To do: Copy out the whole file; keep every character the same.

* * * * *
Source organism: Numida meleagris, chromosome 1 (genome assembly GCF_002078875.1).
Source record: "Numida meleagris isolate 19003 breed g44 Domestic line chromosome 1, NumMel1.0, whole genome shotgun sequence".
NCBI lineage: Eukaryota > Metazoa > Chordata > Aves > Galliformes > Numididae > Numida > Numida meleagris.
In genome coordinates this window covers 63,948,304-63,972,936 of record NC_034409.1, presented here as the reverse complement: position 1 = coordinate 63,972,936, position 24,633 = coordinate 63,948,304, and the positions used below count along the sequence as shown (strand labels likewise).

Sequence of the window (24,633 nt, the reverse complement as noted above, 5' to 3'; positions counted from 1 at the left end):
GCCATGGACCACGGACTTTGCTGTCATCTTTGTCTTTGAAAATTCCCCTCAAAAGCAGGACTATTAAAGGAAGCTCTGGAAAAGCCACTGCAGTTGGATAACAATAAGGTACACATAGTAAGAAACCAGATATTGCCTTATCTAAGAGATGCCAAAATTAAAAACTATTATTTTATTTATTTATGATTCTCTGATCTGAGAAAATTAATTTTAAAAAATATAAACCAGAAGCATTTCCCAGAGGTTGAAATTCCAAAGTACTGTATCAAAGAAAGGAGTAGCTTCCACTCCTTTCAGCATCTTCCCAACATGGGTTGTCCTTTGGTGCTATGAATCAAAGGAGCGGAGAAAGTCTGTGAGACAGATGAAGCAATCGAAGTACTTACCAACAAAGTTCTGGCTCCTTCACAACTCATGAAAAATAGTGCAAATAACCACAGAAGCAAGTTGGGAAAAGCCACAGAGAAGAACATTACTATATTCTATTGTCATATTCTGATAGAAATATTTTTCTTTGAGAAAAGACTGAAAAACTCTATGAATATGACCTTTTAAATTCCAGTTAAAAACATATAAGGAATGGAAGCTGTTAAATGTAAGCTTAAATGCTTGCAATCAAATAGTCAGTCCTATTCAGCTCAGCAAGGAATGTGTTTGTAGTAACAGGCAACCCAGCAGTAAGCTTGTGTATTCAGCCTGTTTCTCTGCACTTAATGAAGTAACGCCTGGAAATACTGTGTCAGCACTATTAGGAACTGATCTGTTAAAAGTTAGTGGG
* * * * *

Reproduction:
Source organism: Numida meleagris, chromosome 1 (genome assembly GCF_002078875.1).
Source record: "Numida meleagris isolate 19003 breed g44 Domestic line chromosome 1, NumMel1.0, whole genome shotgun sequence".
NCBI lineage: Eukaryota > Metazoa > Chordata > Aves > Galliformes > Numididae > Numida > Numida meleagris.
In genome coordinates this window covers 63,948,304-63,972,936 of record NC_034409.1, presented here as the reverse complement: position 1 = coordinate 63,972,936, position 24,633 = coordinate 63,948,304, and the positions used below count along the sequence as shown (strand labels likewise).

Sequence of the window (24,633 nt, the reverse complement as noted above, 5' to 3'; positions counted from 1 at the left end):
GCCATGGACCACGGACTTTGCTGTCATCTTTGTCTTTGAAAATTCCCCTCAAAAGCAGGACTATTAAAGGAAGCTCTGGAAAAGCCACTGCAGTTGGATAACAATAAGGTACACATAGTAAGAAACCAGATATTGCCTTATCTAAGAGATGCCAAAATTAAAAACTATTATTTTATTTATTTATGATTCTCTGATCTGAGAAAATTAATTTTAAAAAATATAAACCAGAAGCATTTCCCAGAGGTTGAAATTCCAAAGTACTGTATCAAAGAAAGGAGTAGCTTCCACTCCTTTCAGCATCTTCCCAACATGGGTTGTCCTTTGGTGCTATGAATCAAAGGAGCGGAGAAAGTCTGTGAGACAGATGAAGCAATCGAAGTACTTACCAACAAAGTTCTGGCTCCTTCACAACTCATGAAAAATAGTGCAAATAACCACAGAAGCAAGTTGGGAAAAGCCACAGAGAAGAACATTACTATATTCTATTGTCATATTCTGATAGAAATATTTTTCTTTGAGAAAAGACTGAAAAACTCTATGAATATGACCTTTTAAATTCCAGTTAAAAACATATAAGGAATGGAAGCTGTTAAATGTAAGCTTAAATGCTTGCAATCAAATAGTCAGTCCTATTCAGCTCAGCAAGGAATGTGTTTGTAGTAACAGGCAACCCAGCAGTAAGCTTGTGTATTCAGCCTGTTTCTCTGCACTTAATGAAGTAACGCCTGGAAATACTGTGTCAGCACTATTAGGAACTGATCTGTTAAAAGTTAGTGGG